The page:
A couple of weeks back I had a good chat with Aaron of Task Force Trident (TFT), about the training plates the team produces and uses. I wanted to buy a set.

TFT is an interesting team. Another member, Rik, told me:

Of our team, seven out of the eleven are mil.

I think part of the joy is that we can train/practice different scenarios – like room clearance or casualty extraction – while under fire (instead of blank rounds) and react to incoming fire.

I didn’t know this prior to purchasing my training plates – TFT don’t shout about their day jobs – but for me it underlines what a solid decision my purchase was. If the real guys train with these plates, that’s way good enough for me.

Now lets rewind slightly. Why go with training plates in the first place?

I wanted to get into them after hearing from friends like Tactical Optician and S23 about how weighted plates paradoxically make plate carriers easier to wear.

Why paradoxical? Well, who would think that adding weight to their kit would leverage benefits? The prevailing narrative is all about ‘light is right’, so what could possibly be advantageous in going the other way?

I suppose it stands to reason in a way. Plate carriers are designed to carry quite heavy ballistic plates. Without some weight in the plate bags they don’t sit so well, in my experience.

I think it’s a question of weight distribution. A bit of ballast helps the bearing of the carrier – I’d hope we can all agree on that. However, because of how it is distributed once draped over your torso, the weight feels far lighter than it does holding the carrier in your hand.

While I strongly suspect there is a degree of diminishing returns – no one should carry more weight than they are comfortable with – weighted plates really do improve how a plate carrier sits on me.

But I didn’t need to invest a massive chunk of capital in real – or slightly cheaper ‘real weight’ training plates – to find this out for myself. To be honest, that kind of weight would be beyond me.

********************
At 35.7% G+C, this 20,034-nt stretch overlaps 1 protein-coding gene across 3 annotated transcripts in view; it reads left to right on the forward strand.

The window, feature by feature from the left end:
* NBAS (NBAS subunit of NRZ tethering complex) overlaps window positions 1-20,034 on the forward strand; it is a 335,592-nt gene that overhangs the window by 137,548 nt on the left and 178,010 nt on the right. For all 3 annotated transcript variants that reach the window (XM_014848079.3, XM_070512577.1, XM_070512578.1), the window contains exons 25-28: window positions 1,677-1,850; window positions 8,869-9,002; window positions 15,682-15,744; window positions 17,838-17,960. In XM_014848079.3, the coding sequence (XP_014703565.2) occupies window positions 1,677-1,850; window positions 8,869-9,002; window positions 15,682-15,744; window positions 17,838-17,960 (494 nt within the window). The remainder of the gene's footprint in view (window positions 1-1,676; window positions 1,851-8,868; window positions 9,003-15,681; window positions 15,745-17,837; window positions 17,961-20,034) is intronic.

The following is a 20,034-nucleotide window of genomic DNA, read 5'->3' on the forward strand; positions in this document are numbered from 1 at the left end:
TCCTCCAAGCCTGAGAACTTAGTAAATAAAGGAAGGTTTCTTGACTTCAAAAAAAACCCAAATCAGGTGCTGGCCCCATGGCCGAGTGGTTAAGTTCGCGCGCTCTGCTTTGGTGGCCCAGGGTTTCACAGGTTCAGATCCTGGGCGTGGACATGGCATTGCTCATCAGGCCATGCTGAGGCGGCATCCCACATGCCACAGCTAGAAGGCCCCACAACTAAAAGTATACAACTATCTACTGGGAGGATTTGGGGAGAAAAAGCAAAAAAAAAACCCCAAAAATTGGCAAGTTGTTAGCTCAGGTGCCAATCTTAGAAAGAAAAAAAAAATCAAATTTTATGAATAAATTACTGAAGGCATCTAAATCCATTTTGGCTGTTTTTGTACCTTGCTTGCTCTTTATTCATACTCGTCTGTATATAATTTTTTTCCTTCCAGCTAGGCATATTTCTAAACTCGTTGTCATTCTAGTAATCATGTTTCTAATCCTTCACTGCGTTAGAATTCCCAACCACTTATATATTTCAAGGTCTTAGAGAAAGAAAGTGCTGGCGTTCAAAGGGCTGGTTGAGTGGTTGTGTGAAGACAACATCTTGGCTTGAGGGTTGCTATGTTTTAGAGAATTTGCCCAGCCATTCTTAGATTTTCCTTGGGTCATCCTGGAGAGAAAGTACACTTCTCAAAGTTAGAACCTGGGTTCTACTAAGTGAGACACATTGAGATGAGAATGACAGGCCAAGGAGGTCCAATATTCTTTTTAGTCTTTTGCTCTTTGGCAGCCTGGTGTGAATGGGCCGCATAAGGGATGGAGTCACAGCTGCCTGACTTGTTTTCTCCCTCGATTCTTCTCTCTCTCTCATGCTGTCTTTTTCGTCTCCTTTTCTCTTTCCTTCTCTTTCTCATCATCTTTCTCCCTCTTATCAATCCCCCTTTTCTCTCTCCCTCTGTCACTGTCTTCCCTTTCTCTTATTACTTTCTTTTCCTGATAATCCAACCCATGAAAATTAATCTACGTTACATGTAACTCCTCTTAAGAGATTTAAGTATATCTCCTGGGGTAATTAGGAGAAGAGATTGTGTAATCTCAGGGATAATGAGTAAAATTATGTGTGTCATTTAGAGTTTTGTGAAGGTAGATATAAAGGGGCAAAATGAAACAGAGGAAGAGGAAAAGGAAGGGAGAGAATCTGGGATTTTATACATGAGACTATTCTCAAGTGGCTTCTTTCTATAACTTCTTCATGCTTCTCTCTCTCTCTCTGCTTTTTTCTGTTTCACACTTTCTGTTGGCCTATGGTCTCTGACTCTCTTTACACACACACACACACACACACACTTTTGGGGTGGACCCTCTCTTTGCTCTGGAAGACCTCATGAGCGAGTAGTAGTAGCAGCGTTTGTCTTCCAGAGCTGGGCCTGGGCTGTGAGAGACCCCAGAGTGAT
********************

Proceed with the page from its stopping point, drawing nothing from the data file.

I went with medium sized training plates in ‘Shooters’ cut: the light weight version, which comprises two plates at 1kg each at the great price of £30 the pair, plus shipping.

Composed of a kind of rubber mulch used for flooring, the plates are precision cut and bound at the edges. Aside from looking really professional, the binding allows the plates to be eased into plate bags. They exhibit TFT branding on both sides and are cold to the touch.

While not curved in either direction, they do have a degree of flex and conform when in use. I’m told by long term users that the fit beds-in over time. I’ve not had to use soft backers with the plates, but that’s always an option.

I’ve tried the plates in a number of different carriers. It’s actually really surprising how much the size and shape of ‘medium’ plate bags varies. As a rule of thumb, higher end carriers tend to be spot on.

As a benchmark, there are pics of TFT’s plates in my medium Crye JPC 2.0 throughout this article. In the JPC, I really like the fit of these plates – but then it has some of the best constructed plate bags I’ve come across, in terms of adaptability.

For full specifications (dimensions etc.) and any other info, catch up with the TFT guys directly:

TFT on Instagram

TFT on Facebook

You can also catch up with TFT C-10′s awesome TM NGRS HK416N build, here.

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